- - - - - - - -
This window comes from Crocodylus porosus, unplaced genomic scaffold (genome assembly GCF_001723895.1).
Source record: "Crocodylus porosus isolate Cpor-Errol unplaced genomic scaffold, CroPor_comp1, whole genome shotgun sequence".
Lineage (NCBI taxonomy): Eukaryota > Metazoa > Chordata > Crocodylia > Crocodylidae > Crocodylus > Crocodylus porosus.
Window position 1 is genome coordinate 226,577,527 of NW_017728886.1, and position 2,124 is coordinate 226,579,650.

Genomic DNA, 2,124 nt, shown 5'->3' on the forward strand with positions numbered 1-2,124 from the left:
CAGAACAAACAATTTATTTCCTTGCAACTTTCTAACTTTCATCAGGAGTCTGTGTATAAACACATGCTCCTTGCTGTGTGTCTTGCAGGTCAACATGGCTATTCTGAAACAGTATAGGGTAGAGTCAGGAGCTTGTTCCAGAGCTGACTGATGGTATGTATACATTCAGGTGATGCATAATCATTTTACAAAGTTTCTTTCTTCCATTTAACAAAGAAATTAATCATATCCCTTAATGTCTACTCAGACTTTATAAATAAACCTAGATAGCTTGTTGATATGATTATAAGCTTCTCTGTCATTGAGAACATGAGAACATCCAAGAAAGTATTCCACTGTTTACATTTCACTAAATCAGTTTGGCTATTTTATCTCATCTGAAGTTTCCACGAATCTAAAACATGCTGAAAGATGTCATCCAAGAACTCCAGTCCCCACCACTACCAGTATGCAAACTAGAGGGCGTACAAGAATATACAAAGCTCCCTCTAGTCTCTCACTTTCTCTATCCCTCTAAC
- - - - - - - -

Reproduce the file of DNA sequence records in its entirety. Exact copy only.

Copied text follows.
This window comes from Crocodylus porosus, unplaced genomic scaffold (genome assembly GCF_001723895.1).
Source record: "Crocodylus porosus isolate Cpor-Errol unplaced genomic scaffold, CroPor_comp1, whole genome shotgun sequence".
Lineage (NCBI taxonomy): Eukaryota > Metazoa > Chordata > Crocodylia > Crocodylidae > Crocodylus > Crocodylus porosus.
Window position 1 is genome coordinate 226,577,527 of NW_017728886.1, and position 2,124 is coordinate 226,579,650.

Genomic DNA, 2,124 nt, shown 5'->3' on the forward strand with positions numbered 1-2,124 from the left:
CAGAACAAACAATTTATTTCCTTGCAACTTTCTAACTTTCATCAGGAGTCTGTGTATAAACACATGCTCCTTGCTGTGTGTCTTGCAGGTCAACATGGCTATTCTGAAACAGTATAGGGTAGAGTCAGGAGCTTGTTCCAGAGCTGACTGATGGTATGTATACATTCAGGTGATGCATAATCATTTTACAAAGTTTCTTTCTTCCATTTAACAAAGAAATTAATCATATCCCTTAATGTCTACTCAGACTTTATAAATAAACCTAGATAGCTTGTTGATATGATTATAAGCTTCTCTGTCATTGAGAACATGAGAACATCCAAGAAAGTATTCCACTGTTTACATTTCACTAAATCAGTTTGGCTATTTTATCTCATCTGAAGTTTCCACGAATCTAAAACATGCTGAAAGATGTCATCCAAGAACTCCAGTCCCCACCACTACCAGTATGCAAACTAGAGGGCGTACAAGAATATACAAAGCTCCCTCTAGTCTCTCACTTTCTCTATCCCTCTAAC